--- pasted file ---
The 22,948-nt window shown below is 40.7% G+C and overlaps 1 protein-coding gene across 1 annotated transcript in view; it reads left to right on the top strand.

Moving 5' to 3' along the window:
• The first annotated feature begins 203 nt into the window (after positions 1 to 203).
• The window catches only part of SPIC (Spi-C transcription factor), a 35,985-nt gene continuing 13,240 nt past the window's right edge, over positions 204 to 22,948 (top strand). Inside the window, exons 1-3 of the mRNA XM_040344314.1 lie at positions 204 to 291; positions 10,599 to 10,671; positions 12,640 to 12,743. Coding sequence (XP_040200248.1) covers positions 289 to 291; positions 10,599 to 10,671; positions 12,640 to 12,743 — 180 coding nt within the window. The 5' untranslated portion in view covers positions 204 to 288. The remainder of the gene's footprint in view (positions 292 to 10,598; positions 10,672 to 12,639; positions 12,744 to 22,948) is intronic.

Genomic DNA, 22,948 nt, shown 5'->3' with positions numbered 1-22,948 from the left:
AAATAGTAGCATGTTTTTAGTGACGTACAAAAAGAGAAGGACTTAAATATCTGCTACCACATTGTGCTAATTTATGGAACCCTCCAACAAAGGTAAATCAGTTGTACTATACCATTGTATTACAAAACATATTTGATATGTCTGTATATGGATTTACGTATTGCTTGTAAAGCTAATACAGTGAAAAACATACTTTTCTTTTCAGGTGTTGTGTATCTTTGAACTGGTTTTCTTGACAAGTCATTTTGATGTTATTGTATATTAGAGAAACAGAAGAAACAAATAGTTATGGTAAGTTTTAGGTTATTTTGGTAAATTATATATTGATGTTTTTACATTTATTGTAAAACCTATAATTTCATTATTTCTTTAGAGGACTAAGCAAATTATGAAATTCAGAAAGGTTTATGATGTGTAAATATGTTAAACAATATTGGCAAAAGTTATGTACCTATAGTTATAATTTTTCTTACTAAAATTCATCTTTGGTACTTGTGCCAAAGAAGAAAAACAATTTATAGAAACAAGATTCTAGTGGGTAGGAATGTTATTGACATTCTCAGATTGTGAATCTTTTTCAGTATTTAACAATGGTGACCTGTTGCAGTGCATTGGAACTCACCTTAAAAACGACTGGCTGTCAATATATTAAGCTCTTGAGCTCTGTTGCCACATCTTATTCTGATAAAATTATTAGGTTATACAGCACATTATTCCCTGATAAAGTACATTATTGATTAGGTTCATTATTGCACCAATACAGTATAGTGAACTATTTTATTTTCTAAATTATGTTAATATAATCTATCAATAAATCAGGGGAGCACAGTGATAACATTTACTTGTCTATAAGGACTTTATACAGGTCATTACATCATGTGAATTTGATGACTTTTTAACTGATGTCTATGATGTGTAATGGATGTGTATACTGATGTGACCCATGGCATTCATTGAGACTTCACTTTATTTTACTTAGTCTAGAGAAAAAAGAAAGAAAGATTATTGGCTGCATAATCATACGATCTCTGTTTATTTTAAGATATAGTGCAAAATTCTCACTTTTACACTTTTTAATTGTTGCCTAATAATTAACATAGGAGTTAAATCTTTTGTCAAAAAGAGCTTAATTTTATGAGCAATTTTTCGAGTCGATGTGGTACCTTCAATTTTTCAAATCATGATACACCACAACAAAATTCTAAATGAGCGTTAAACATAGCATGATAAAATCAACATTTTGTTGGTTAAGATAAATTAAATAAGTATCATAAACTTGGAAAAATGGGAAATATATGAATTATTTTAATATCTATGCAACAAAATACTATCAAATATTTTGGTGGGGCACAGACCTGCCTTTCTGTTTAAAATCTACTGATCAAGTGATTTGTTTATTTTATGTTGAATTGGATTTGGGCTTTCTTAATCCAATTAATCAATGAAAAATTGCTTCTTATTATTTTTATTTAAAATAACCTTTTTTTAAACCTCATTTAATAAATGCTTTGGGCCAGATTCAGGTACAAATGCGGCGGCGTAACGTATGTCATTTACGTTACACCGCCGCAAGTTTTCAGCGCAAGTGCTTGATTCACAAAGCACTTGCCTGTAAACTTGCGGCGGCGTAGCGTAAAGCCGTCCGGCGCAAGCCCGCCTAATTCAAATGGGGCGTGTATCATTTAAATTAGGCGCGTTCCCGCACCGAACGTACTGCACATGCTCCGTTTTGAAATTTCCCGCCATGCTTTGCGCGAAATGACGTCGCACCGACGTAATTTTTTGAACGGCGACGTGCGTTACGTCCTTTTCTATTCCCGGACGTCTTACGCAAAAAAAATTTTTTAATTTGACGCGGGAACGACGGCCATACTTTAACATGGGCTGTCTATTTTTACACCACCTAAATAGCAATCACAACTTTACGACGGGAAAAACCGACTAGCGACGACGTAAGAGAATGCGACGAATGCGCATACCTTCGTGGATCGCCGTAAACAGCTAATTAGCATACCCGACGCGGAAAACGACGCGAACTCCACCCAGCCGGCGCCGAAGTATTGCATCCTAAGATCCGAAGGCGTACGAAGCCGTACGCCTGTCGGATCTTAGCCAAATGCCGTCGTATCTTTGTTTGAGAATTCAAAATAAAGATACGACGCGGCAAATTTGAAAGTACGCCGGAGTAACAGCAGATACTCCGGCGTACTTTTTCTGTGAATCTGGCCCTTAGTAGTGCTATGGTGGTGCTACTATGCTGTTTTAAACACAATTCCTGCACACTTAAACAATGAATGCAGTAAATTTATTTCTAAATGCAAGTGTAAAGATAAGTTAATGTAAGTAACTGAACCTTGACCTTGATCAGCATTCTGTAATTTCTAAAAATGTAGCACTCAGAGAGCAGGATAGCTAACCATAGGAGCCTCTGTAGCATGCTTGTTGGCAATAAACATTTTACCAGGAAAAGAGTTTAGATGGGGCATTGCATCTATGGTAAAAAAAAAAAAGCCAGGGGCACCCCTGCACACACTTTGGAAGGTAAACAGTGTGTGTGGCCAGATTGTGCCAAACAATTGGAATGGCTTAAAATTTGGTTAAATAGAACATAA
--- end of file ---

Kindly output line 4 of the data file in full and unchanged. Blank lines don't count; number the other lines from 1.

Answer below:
• The window catches only part of SPIC (Spi-C transcription factor), a 35,985-nt gene continuing 13,240 nt past the window's right edge, over positions 204 to 22,948 (top strand). Inside the window, exons 1-3 of the mRNA XM_040344314.1 lie at positions 204 to 291; positions 10,599 to 10,671; positions 12,640 to 12,743. Coding sequence (XP_040200248.1) covers positions 289 to 291; positions 10,599 to 10,671; positions 12,640 to 12,743 — 180 coding nt within the window. The 5' untranslated portion in view covers positions 204 to 288. The remainder of the gene's footprint in view (positions 292 to 10,598; positions 10,672 to 12,639; positions 12,744 to 22,948) is intronic.